Ever wonder why blackjack is so popular with the masses?

Maybe you’re simply here to find out a bit more about blackjack odds. Well, to kill two birds with one stone, lets discuss that very topic; after all it’s the odds that make blackjack so popular. I know you’re all thinking, you can’t fool me, blackjack is a negative expectation game just like the rest of the casinos offerings. You’re completely right. A negative expectation game is a negative expectation game (and that means that the house edge is against you, which we’ll get into a bit more in a second).

What sets blackjack apart from its compadres though, is the player-controlled variability of that expectation.

This page will provide you with a good general overview of what the odds really are in gambling, how they are described, and what those terms mean. Only at this point is it worth quoting numbers to you that relate directly to blackjack.

In roulette for instance, the odds against you are pretty standard for every bet on the board, at a somewhat nasty 5.26% house edge. This means the house will win 5.26% more of the bets on the table than they lose. Of course, if you’ve been paying attention at the casino you’ll realize it’s more than this. Say you bet on two columns on the same spin at the roulette table, the odds are you’ll win 24-14. So how is it that the casinos don’t go broke? There is another factor that has to be considered, and it’s called the payoff. The house’s advantage stems from the fact that a payoff for a winning bet is a bit below the odds. Read that sentence again, it makes sense, its just not poetry. Basically, if you bet on two columns in roulette for 12 bucks each (24 bucks total) and win, you get paid $12. But on odds of 24 to 14 the casino should pay back 14 dollars, on an even playing field. The casino knows it can profit properly even against the odds if it matches its payouts appropriately. The casino profits by taking $24 when you lose, but only paying $12 when you win.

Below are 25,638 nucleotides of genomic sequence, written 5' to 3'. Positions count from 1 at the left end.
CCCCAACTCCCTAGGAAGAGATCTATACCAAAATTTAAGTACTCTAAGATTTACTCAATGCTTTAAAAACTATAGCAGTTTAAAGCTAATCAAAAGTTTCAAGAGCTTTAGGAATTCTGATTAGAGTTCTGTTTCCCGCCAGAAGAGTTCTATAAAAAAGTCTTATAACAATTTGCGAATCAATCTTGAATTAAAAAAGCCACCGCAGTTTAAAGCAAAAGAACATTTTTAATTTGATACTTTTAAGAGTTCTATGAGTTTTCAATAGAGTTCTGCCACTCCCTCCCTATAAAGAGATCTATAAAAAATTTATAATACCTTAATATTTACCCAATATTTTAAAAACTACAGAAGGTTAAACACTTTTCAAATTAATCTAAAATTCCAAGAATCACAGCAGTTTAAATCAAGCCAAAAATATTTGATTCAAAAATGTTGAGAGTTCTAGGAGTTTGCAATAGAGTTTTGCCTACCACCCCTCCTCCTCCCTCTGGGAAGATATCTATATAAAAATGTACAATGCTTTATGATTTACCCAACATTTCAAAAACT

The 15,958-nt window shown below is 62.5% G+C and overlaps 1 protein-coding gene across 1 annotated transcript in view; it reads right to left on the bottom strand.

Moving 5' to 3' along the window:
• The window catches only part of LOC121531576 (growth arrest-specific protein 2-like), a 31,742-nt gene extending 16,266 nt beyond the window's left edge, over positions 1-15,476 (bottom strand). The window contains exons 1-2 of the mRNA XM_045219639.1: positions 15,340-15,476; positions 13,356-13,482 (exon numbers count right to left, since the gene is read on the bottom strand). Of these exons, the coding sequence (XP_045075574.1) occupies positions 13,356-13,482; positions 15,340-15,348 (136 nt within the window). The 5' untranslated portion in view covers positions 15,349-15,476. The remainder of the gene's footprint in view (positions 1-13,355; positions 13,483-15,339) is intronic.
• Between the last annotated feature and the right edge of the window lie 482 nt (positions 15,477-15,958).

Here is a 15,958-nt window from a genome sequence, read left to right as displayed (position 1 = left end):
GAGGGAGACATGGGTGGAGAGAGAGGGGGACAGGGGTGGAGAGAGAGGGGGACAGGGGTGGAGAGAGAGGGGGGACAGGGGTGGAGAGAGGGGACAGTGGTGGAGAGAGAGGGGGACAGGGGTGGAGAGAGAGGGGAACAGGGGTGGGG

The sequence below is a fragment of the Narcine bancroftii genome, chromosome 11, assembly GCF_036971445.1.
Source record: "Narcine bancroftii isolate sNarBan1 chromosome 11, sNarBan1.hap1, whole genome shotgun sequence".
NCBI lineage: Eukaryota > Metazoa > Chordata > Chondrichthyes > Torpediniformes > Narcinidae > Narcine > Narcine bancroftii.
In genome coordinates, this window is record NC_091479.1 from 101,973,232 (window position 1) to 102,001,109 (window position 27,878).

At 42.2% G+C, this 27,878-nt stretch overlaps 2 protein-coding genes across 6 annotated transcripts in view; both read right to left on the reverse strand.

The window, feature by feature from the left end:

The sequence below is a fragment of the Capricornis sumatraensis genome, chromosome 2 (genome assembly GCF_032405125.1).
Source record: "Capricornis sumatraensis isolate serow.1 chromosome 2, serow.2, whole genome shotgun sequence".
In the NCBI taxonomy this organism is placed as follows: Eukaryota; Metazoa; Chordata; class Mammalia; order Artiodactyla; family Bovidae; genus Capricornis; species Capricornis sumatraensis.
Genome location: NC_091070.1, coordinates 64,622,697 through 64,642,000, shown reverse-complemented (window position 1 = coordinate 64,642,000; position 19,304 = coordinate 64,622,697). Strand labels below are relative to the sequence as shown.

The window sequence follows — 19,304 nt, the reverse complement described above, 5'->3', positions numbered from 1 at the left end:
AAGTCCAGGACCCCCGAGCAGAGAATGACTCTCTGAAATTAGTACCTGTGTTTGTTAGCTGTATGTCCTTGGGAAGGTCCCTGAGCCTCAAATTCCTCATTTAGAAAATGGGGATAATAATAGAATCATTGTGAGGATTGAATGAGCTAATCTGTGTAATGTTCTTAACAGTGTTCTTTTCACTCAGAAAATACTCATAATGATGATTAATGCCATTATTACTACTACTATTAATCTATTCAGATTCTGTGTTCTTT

I know this roulette example seems out of place on a blackjack odds page, but trust me, math is math and things apply all across the board in gambling. If things didn’t make sense after the last paragraph however, don’t stop, because it will become a little clearer quite soon. Perhaps in an effort to confuse the masses, casinos often evaluate house edge in three or four different styles, each of which corresponds to a term you might find more familiar. There is of course the house edge, and also the return percentage, the vigorish (or vig), and the hold. While they all essentially refer to the same thing, understanding the perspective each phrase is spoken from is helpful. Lets talk about each of these and you will see easily how they relate to blackjack odds.